Lost Kafka writings resurface, trapped in trial

2010-07-22 08:23

It seems almost Kafkaesque: 10 safety deposit boxes of never-published writings by Franz Kafka, their exact contents unknown, are trapped in courts and bureaucracy, much like one of the nightmarish visions created by the author himself.

The papers, retrieved from bank vaults where they have sat untouched and unread for decades, could shed new light on one of literature’s darkest figures.

In the past week, the pages have been pulled from safety deposit boxes in Tel Aviv and Zurich, Switzerland, on the order of an

Israeli court over the objections of two elderly women who claim to have inherited them from their mother.

“Kafka could easily have written a story like this, where you try to do something and it all goes wrong and everything remains unresolved,” said Sara Loeb, a Tel Aviv-based author of two books about the writer. “It’s really a case of life imitating art.”

Literary experts in both cities are sifting through the boxes, and the contents are expected to be of priceless literary and monetary value.

Loeb says the cache could include endings to some of Kafka’s major works, many of which remained unfinished in his lifetime.

“We could find out about his methods, his style, how his art was created, how he built a text,” she said.

Kafka, a Prague native who wrote in German, was one of the most influential writers of the 20th century, known for his surreal tales of everyman protagonists crushed by mysterious authorities or twisted by unknown shames.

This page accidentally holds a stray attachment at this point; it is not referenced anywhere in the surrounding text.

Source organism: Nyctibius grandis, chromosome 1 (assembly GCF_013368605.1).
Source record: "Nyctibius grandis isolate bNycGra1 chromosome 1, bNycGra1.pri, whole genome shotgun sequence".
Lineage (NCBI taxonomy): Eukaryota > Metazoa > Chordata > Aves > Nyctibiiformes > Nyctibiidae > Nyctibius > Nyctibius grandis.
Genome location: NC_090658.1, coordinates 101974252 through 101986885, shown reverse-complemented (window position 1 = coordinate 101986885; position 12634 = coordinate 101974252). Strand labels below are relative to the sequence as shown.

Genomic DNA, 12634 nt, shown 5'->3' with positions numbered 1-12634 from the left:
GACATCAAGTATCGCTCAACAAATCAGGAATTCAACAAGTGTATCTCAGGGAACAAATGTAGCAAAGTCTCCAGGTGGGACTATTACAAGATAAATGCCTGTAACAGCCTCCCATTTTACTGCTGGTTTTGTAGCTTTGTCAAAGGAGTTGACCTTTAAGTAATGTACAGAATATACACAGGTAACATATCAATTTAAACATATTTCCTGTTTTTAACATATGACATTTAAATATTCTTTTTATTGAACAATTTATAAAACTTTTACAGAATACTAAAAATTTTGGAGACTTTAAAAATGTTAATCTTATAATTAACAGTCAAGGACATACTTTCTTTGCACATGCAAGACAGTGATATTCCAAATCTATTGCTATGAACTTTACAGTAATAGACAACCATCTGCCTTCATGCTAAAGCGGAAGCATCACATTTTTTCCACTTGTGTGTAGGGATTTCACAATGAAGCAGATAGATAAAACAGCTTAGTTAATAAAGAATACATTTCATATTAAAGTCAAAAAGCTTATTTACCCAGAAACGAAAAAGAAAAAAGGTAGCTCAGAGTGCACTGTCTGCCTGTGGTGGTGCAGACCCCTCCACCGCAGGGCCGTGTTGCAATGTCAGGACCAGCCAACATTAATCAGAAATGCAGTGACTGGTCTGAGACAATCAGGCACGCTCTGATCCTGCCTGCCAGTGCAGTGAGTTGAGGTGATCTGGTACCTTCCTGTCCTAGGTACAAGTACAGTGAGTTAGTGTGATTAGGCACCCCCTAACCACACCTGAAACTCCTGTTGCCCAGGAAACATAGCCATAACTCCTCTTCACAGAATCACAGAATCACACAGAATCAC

His works have become classics, like The Metamorphosis in which a salesman wakes up transformed into a giant insect, and The Trial, where a bank clerk is put through an excruciating trial without ever being told the charges against him.

But the newly emerged writings won’t see the light of day until the Israeli court unravels the tangled question of the collection’s rightful owner.

The case boils down to the interpretation of the will of Max Brod, Kafka’s longtime friend and publisher. Kafka bequeathed his writings to Brod shortly before his own death from tuberculosis in 1924, instructing his friend to burn everything unread.

Brod ignored Kafka’s wishes and published most of what was in his possession, including the novels The Trial, The Castle and Amerika.

But Brod, who smuggled some of the manuscripts to pre-state Israel when he fled the Nazis in 1938, didn’t publish everything.

Upon his death in 1968, Brod left his personal secretary, Esther Hoffe, in charge of his literary estate and instructed her to tratransfer the Kafka papers to an academic institution.

Instead, for the next four decades, Hoffe kept the papers in her Tel Aviv apartment and in safety deposit boxes in Tel Aviv and Zurich banks.

She sold some of the items for hefty sums. In 1988, for instance, Hoffe auctioned off the original manuscript of The Trial at Sotheby’s in London.

It went for $1.8?million (about R13.6?million) to the German Literature Archive in Marbach, north of Stuttgart.